Reducing regional inequality in mortality from road traffic injuries through enforcement of the mandatory motorcycle helmet law in Taiwan
- 1NCKU Research Center for Health Data and Institute of Public Health, College of Medicine, National Cheng Kung University, Tainan, Taiwan
- 2Safety Division, Institute of Transportation, Ministry of Transportation and Communications, Taipei, Taiwan
- 3Institute of Health Policy and Management, College of Public Health, National Taiwan University, Taipei, Taiwan
- Correspondence to Dr Tsung-Hsueh Lu, Institute of Public Health, College of Medicine, National Cheng Kung University, No. 1, Dah Hsueh Road, Tainan 701, Taiwan;
Contributors All authors have contributed to the study design, data analysis and interpretation.
- Accepted 1 August 2011
- Published Online First 2 September 2011
Background This study was conducted to examine whether passage of the mandatory motorcycle helmet law in 1997 reduced the regional inequality in mortality from road traffic injuries (RTIs) across 22 cities/counties in Taiwan.
Methods We calculated the absolute (between-group variance, BGV) and relative (rate ratio between the city/county with the highest and lowest rate, RR) terms of inequality for the overall and motorcycle-related RTI mortality rates, the rate of helmet use and three other explanatory factors associated with RTI mortality at the city/county level from 1997 through 2008.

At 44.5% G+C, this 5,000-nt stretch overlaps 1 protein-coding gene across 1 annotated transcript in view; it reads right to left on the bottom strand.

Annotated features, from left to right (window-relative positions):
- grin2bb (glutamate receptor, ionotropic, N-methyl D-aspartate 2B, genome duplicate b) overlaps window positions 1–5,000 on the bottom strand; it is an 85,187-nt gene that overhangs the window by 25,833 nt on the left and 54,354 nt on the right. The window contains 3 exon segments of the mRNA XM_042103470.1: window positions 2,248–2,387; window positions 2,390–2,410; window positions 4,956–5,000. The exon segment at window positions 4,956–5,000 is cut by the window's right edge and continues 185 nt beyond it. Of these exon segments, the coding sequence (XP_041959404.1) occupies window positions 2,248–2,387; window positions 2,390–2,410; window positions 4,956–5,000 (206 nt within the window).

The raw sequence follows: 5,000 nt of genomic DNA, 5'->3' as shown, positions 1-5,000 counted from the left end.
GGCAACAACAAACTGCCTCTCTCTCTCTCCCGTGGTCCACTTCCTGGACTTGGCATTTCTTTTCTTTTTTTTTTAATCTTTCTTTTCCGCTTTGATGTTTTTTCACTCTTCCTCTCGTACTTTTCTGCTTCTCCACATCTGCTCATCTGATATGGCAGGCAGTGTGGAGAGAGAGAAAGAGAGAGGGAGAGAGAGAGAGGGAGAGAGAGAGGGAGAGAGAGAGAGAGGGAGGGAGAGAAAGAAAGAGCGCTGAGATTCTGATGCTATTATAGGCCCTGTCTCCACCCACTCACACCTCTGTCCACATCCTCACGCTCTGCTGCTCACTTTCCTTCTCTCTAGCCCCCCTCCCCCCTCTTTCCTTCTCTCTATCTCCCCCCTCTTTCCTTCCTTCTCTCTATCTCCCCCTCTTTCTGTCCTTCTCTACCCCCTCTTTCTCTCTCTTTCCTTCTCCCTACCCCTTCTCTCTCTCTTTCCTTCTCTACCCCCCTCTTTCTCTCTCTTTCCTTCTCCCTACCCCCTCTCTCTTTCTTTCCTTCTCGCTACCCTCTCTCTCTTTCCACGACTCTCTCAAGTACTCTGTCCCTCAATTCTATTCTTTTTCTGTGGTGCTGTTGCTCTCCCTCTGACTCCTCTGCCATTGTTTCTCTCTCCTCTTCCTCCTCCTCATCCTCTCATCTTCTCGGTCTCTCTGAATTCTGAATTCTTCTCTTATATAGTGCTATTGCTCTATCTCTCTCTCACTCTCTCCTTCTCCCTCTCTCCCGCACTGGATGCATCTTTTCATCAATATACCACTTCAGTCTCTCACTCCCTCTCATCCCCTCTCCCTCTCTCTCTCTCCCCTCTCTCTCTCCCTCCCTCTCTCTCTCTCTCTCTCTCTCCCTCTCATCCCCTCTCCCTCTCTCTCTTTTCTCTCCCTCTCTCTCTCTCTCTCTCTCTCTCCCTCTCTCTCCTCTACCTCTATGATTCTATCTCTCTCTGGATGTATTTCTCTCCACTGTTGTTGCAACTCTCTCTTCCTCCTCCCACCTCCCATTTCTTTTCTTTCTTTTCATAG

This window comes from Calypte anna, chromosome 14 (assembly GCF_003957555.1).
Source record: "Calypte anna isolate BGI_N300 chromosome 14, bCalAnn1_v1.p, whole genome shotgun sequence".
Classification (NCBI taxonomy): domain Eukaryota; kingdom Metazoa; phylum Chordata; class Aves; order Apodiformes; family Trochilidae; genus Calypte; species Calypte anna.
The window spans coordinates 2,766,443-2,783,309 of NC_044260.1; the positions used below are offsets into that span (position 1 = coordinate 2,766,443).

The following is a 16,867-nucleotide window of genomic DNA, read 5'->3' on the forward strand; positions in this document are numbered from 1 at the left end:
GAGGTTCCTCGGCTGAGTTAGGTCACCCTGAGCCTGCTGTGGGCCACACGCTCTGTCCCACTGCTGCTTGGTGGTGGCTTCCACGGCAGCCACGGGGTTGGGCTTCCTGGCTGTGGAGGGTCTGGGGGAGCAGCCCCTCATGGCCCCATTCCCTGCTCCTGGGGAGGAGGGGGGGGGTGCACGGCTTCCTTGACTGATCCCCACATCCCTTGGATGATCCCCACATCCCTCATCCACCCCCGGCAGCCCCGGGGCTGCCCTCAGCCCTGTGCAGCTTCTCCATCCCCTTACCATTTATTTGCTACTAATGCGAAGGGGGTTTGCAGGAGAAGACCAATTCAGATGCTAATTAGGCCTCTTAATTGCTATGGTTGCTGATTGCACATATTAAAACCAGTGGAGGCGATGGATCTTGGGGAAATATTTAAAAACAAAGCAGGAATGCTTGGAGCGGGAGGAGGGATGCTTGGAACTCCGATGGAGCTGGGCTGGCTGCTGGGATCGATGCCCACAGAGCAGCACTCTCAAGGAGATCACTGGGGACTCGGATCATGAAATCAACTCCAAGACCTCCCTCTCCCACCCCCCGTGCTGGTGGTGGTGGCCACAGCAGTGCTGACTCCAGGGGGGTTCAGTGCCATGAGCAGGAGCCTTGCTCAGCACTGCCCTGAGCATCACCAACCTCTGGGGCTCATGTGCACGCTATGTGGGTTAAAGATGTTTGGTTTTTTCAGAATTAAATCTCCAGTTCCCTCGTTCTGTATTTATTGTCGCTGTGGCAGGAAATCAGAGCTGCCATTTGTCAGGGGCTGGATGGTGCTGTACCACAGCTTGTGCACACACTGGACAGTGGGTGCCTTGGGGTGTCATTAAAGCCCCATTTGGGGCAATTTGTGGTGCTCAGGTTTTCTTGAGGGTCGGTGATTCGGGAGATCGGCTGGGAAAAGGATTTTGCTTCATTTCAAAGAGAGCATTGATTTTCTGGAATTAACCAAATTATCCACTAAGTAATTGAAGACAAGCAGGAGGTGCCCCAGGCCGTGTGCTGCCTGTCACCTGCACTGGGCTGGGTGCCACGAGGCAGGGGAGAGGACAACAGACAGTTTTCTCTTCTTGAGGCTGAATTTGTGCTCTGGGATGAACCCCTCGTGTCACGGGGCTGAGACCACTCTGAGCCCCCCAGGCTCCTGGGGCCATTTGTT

Results The BGV of the overall and motorcycle-related RTI mortality rates across the 22 cities/counties showed persistently decreasing trends from 1997 to 2008; however, the RR of RTI mortality first increased and then levelled off from 2002. The decreasing trend in inequality was most prominent in males aged 0–24 years. The BGV and RR of the rate of motorcycle helmet use decreased after passage of the law but increased from 2002 onwards.
Conclusion In Taiwan, passage of the mandatory motorcycle helmet law reduced the regional inequality in RTI mortality; however, a resurgence in regional inequality in the helmet use rate years after passage of the helmet law was noted. It is therefore necessary to monitor the helmet use rate after passage of such a law to ensure the effect of a reduction in regional inequality in RTI mortality.
Competing interests None.
Ethics approval This study was conducted with the approval of the Institution Review Board of National Cheng Kung University Hospital.
Provenance and peer review Not commissioned; externally peer reviewed.